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Isle Of Wight Council Wins Court Case Against Men Who Chopped Down Protected Trees

 



14 May 2009 Last Updated on 15 July 2009 Adam Owen

HortWeek.com

Jez Abbott


Tree officers have underlined the threat of legal action for those who hack down protected trees following a successful prosecution in the Isle of Wight.  Isle of Wight Council took two men to court for chopping down two mature oaks and two mature macrocarpas in the ancient woodland at Shanklin.


Ronald Squire and Glen Bartlett admitted removing the trees protected by preservation orders. They were fined £500, £50 costs and a £15 victim surcharge.  Head of planning Bill Murphy said he hoped the case sent out the message that certain trees were given protection for good reason.  "The council will take whatever action it can when protected trees are damaged or removed," he said.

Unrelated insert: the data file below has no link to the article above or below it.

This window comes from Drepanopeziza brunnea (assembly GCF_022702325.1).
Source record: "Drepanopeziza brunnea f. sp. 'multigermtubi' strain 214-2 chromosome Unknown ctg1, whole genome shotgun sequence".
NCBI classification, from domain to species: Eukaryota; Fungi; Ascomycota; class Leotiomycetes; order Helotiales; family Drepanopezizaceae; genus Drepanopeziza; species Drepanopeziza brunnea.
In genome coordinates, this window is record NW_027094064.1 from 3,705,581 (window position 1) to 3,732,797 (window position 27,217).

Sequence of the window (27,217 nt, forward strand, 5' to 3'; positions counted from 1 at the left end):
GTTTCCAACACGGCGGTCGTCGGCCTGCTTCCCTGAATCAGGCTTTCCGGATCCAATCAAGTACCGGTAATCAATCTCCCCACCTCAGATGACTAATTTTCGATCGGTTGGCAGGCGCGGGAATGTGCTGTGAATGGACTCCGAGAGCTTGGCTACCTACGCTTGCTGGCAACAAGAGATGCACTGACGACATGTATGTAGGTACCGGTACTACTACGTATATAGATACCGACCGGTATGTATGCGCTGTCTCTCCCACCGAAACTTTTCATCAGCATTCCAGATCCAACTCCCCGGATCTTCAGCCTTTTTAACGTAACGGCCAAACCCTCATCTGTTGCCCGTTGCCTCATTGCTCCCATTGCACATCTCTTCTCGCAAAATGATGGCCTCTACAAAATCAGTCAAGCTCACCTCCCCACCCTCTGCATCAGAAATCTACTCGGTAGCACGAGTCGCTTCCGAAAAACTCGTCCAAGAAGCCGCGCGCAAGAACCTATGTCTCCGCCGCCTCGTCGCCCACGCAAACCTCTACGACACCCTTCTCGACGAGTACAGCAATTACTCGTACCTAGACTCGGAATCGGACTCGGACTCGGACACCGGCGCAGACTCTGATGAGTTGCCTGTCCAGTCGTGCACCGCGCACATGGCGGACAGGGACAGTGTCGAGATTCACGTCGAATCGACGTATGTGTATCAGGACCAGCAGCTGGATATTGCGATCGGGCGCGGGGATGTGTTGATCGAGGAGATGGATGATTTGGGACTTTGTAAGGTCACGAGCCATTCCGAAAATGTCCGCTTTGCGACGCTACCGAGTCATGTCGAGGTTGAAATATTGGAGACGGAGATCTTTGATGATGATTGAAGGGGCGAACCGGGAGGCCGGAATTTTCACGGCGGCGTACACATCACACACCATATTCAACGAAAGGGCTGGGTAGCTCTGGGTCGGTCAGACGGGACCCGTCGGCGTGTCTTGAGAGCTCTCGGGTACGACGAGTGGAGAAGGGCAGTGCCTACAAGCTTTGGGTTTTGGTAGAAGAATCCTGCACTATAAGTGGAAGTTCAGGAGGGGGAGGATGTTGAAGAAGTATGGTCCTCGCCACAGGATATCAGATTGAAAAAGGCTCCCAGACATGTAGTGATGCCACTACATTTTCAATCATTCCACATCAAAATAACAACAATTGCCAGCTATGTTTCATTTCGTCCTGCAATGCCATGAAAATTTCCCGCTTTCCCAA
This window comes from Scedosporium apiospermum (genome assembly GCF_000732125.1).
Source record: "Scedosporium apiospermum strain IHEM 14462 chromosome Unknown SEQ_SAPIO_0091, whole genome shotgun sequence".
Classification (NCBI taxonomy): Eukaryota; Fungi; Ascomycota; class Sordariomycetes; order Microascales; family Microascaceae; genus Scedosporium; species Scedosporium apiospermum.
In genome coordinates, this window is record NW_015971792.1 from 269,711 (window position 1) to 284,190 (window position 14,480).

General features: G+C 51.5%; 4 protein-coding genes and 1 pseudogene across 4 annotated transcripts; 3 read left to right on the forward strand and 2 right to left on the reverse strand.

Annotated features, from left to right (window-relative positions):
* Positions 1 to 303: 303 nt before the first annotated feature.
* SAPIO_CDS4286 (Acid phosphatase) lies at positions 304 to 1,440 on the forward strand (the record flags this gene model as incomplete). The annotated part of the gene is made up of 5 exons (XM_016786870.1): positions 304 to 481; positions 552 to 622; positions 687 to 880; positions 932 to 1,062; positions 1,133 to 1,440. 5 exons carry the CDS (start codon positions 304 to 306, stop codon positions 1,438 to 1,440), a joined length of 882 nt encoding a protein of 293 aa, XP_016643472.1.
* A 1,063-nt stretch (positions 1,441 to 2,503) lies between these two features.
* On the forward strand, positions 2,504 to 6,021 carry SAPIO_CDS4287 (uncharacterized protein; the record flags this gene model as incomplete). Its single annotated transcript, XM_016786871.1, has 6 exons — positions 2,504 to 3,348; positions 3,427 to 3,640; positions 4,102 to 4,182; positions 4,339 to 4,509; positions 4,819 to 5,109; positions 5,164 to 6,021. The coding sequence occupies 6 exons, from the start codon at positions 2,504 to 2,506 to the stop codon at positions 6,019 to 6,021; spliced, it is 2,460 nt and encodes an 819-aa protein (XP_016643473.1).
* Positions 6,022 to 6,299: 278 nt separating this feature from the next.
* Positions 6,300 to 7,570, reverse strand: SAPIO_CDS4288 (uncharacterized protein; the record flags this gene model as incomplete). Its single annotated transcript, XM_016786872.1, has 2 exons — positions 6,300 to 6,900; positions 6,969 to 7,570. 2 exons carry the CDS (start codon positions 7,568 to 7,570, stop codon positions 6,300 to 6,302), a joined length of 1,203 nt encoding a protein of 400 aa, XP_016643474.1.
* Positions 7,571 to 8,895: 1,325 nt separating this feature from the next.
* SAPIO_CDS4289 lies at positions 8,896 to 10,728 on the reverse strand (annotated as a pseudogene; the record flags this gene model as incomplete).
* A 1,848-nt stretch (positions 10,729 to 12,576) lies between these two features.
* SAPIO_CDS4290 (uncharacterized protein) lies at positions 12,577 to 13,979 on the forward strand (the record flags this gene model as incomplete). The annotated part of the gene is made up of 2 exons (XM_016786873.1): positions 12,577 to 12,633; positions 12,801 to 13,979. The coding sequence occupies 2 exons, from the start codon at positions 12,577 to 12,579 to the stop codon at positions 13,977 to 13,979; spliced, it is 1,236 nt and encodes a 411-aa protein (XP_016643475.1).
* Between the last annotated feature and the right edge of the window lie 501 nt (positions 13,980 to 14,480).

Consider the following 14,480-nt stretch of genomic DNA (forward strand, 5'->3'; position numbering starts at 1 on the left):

Council tree officer Jerry Willis said the trees were an important landscape feature and their loss reduced the ability for the woodland to regenerate.  "It also removes the amenity value that the trees offered the area. Their removal has affected a woodland inhabited by protected species like dormice, red squirrels, bats and nesting birds."